You may argue whether Cartier-Bresson's definition of what he thought "street photography" ought to be is something other photographers should care about, but at the end of the day it's just an empty academic exercise.
Hi Doug, I shouldn't have let this one float by back there.
Henri didn't call his photographs anything, and if he'd given them a name it almost certainly wouldn't have been "rue photographie"
or anything like that. He identified himself as a surrealist, but that's not the same thing as calling yourself a street photographer. I don't know when the name "street photography" got attached to HCB's early work, plus most of the work of Andre Kertesz, and Robert Doisneau, but it did. And later it got hung onto some of the work of Willy Ronis, Brassaï, Walker Evans, Elliott Erwitt, Marc Riboud, Helen Levitt, and even later, Robert Frank, Garry Winogrand, Lee Friedlander, and recently Vivian Maier.
But as I've said, it's an unfortunate name because it gives people who aren't familiar with the history the idea that any photograph taken on the street is a street photograph.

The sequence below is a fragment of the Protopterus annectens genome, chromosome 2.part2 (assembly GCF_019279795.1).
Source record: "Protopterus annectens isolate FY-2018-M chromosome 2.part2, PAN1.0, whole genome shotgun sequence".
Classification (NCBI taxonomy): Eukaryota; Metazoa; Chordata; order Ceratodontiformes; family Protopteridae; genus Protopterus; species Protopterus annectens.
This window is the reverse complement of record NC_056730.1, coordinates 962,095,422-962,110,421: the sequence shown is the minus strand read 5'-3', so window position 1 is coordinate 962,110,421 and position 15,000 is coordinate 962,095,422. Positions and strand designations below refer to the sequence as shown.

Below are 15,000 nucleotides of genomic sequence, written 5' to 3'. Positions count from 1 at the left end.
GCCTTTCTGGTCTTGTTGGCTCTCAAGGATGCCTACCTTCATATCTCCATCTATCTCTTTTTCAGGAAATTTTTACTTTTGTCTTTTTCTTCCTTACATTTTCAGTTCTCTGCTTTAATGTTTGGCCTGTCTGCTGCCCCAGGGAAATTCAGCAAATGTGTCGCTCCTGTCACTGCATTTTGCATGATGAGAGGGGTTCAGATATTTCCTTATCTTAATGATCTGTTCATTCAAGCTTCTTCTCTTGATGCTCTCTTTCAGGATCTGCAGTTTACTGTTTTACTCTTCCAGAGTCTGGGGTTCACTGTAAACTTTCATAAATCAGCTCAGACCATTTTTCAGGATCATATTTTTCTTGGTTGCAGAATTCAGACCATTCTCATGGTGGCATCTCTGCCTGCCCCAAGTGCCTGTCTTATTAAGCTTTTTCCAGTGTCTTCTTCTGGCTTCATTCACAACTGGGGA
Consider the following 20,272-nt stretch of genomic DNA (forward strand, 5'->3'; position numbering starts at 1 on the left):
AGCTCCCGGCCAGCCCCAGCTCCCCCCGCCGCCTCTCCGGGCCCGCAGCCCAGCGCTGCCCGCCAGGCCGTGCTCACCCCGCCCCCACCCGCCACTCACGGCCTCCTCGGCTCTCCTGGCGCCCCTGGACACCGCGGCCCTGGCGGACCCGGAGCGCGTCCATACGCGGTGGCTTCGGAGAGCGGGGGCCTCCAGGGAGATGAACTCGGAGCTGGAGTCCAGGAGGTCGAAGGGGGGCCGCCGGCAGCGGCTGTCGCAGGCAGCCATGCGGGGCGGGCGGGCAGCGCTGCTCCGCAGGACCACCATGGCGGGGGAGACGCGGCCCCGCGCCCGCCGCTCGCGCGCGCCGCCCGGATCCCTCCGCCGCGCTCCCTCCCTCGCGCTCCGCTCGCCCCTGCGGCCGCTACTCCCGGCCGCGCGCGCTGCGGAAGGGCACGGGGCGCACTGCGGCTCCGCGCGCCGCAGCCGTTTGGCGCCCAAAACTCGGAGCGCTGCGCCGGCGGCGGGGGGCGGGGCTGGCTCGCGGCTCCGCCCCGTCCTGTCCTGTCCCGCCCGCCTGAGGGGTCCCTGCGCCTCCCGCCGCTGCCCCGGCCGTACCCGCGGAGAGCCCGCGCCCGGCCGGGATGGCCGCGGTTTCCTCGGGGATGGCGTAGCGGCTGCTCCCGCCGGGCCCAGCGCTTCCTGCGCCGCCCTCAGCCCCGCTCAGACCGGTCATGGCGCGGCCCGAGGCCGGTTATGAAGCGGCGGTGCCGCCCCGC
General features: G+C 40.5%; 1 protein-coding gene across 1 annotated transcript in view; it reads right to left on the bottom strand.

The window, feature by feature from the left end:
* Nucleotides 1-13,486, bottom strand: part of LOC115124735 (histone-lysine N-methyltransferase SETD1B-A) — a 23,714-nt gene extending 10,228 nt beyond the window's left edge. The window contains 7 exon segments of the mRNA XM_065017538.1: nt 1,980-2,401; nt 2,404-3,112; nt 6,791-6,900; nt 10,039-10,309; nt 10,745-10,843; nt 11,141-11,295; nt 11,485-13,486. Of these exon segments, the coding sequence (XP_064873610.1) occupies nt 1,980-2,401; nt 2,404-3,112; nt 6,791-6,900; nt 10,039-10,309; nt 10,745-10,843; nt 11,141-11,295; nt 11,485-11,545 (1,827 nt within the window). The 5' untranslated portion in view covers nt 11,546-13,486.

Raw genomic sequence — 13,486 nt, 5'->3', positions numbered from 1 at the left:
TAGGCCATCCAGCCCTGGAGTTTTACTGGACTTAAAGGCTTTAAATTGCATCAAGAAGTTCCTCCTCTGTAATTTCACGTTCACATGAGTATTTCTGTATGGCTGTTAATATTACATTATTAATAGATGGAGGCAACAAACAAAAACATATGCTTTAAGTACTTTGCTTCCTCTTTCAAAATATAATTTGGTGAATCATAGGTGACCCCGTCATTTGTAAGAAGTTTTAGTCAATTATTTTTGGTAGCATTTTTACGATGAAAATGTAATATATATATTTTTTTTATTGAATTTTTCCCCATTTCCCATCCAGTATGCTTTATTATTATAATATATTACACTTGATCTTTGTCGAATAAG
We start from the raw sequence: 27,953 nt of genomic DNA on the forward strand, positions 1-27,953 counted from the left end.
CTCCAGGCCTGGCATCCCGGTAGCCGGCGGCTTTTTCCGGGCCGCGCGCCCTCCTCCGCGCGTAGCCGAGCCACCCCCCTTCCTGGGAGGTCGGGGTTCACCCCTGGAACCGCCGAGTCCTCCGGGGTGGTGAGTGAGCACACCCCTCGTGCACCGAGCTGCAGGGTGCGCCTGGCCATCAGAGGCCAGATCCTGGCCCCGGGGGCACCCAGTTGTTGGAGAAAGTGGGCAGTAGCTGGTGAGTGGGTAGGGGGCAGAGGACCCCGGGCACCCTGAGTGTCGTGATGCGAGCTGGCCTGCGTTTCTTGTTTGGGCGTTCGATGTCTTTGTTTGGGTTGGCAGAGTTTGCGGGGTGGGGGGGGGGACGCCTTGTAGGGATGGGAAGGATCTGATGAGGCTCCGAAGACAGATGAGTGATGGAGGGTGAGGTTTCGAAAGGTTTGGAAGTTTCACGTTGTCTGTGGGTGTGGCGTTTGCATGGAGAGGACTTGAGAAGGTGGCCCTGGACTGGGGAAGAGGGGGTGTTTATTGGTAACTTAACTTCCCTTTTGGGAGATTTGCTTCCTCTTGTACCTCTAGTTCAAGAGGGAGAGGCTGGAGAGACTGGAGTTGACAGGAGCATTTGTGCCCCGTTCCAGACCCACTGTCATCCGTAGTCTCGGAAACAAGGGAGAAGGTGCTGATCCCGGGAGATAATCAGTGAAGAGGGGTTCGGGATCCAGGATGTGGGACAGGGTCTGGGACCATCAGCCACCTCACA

Whether or not a photograph falls into a particular generic category has absolutely nothing to do with the value of the photograph, but gathering certain types of art into arbitrarily defined genres is more than "just an empty academic exercise." When you say that a particular painting is impressionistic it helps anyone familiar with art history visualize what you're talking about. And the same thing applies to any art genre. Categories can make communication more efficient in any situation, but unless the people trying to communicate understand the categories the categories can add confusion.
But in the end there's no way to define an art genre with words. In order to say that a particular work falls within a genre requires that you become familiar with the actual work that defines the genre. And, of course, that's something lazy people refuse to do. What the hell, we already know what that means. The name says it all. Street photography is photography shot on the street. Why go look at stuff shot by those old, dead guys?
But take a look at Street Photography Now,
edited by Sophie Howarth and Stephen McLaren. The book's copyrighted in 2010, so it's recent enough to show what current street photographers are shooting. Most of the pictures in that book fall squarely within the genre. So there are people out there who know the difference, and when you set out to do something like publish a book called "Street Photography Now," you'd better know the difference.